Spoilers: Up to S2 Condemned.
A/N: As the challenges tend to induce, this one came outta almost nowhere, but kind of pleased to have gotten to writing more for Weir. Also rather angsty, with an issue that might hit close to home for some, so hope I don't upset anyone too much with it. Not betaread because it's way too late to get anyone to, so any mistakes point out if you like, all my fault but wouldn't mnid knowing so I can fix them. :)
She contemplates the question as she looks out the window. The city is lit up at this late hour. She was surprised Kate had taken the appointment but she had been insisting she needed to see her more, having had only the basic sessions that everyone was ordered to attend.
"The last time I saw Mother alive..."
She stops, wondering when she became Mother instead of Mom. When it was she'd divorced herself from feeling anything for her.
Kate doesn't rush her, letting the silence linger, waiting ever so patiently for the answer that is in there somewhere.
Elizabeth watches the city below as she sits curled up on the couch opposite the psychologist. It's dusk and the setting sun causes a wonderful glow to wash across the horizon, and inside everyone carries on. She can see in some of the nearby towers where personnel are there doing their jobs - and more, working late despite their own needs. Atlantis is hidden but there are some who see not all is well. They know, like her, that you can pretend all you like but the big bad is still coming, bringing along death with it. Death always comes, and worse, it isnt the end, it doesn't solve anything. The Wraith will keep coming, if not for them, for others.
“The last time I saw her,” she uses a neutral term this time, “ she was... dying.”
She remembers it well. The crisp smell of the room when she visited her, freshly made sheets, her mother sitting in a chair next to the small window. Julia Weir sitting there quietly, watching the comings and goings of others because it was all she felt she had left. It was strange to see her mother give up, because everyone who knew her knew a woman who gave everything her best go. She was a realist but she was determined – she knew that things were hard and she'd try anyway. Only this was one fight she didn't believe in, she was refusing treatment, even though the doctors said it might add months, maybe a year, to her life - if she was lucky.
But it wasn't enough. Her mother was an all or nothing type. Months weren't what she wanted, she wanted to live and she didn't see months of cancer treatment as actually living. At the time Elizabeth had felt bitter.
“She was dying” she repeated, feeling a pain in her chest as she dug up the memories. “Slowy... painfully.”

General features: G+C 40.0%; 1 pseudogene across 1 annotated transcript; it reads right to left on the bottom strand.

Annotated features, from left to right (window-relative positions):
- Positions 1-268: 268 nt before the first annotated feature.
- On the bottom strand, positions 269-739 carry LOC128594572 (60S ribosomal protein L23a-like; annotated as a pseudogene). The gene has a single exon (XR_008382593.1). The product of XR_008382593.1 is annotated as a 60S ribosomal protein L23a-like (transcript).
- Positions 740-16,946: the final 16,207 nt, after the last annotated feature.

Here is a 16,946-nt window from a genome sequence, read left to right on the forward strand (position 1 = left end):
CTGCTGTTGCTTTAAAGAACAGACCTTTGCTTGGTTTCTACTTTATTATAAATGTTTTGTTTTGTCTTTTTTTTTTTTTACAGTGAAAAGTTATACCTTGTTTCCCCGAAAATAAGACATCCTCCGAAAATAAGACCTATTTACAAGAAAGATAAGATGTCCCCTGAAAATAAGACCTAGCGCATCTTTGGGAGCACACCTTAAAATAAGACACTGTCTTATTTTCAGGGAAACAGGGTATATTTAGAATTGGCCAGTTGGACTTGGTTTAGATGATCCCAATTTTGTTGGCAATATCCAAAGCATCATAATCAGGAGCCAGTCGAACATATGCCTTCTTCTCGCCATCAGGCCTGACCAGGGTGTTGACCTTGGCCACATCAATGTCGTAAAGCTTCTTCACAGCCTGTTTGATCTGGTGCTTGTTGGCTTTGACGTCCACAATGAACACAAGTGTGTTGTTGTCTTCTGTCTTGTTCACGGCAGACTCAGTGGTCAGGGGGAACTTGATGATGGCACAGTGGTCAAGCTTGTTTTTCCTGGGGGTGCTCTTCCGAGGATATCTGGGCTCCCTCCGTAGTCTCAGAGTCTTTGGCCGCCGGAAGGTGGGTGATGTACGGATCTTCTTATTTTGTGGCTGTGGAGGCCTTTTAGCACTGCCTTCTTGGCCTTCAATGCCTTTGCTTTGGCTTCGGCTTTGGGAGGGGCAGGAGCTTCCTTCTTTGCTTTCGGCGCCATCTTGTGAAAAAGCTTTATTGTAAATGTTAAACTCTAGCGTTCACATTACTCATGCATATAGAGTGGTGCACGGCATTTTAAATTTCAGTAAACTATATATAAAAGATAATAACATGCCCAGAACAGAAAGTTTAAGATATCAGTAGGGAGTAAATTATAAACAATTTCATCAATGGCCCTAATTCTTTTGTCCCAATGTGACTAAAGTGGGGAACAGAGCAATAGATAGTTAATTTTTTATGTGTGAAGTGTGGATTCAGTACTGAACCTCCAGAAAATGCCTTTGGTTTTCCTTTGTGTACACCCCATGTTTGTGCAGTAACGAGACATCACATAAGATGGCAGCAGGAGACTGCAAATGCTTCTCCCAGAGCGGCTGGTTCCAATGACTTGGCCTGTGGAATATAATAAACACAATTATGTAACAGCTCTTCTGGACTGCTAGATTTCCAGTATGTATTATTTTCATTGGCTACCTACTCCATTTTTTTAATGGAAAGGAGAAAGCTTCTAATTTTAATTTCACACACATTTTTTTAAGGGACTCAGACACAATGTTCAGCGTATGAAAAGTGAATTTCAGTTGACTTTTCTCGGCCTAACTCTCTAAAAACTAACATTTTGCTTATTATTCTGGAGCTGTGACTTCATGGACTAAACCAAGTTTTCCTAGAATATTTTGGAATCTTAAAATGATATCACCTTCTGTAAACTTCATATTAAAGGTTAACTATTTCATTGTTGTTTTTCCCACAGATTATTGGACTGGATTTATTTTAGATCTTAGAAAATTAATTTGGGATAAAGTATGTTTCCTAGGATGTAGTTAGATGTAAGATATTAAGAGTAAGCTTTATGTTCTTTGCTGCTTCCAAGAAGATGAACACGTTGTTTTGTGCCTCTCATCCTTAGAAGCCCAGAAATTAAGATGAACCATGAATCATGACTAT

It was her mothers choice. That was why she'd felt hate towards her. Maybe hate was the wrong word but it had been a strong emotion and it hadn't been pleasant. She'd turned away from her mother at the news, walked out the door as the tears welled, and left her to die like she'd chosen to do. Elizabeth's younger self had thought rather spitefully that her mother had made the decision herself and could live with it by herself too, or rather die with it as it had been.
That was why she hadn't been there when it had happened, and why she'd only appeared fleetingly at her mothers wake. She'd rationalised it as because of her work commitments. She'd been away, hard to contact, she'd only managed to get away just too late to attend properly and with only a while to spare. So she hadn't stayed long and now she realises as she stares out at the people of Atlantis, she's never said goodbye. She'd never tried ecause she hadn't wanted to.
Perhaps it's just as well because thinking on it now she understands better. She hadn't been ready to let go of her mother at the wake anymore than she had been able at the hospital.
But now, here Elizabeth is, here they all are, under a shadow. The threat of death is constant, but like her mother she wouldn't trade almost anything to gain life in the face of it. For her mother the trade was comfort, which seems like a small issue but for someone who has little time left comfort must be appealing – everyone else takes it for granted, just like they expect to be safe, top of the foodchain as it is.
She knows now that you can't lose your dignity, or who you are, when you've got the odds set against you. She's had to face the tough decisions and she found she couldn't take a ZPM from a planet of children, nor make the kind of trade off the Olesians had made. They're here for better or worse, and while death may be looming, she feels that living for real is better than compromising any day.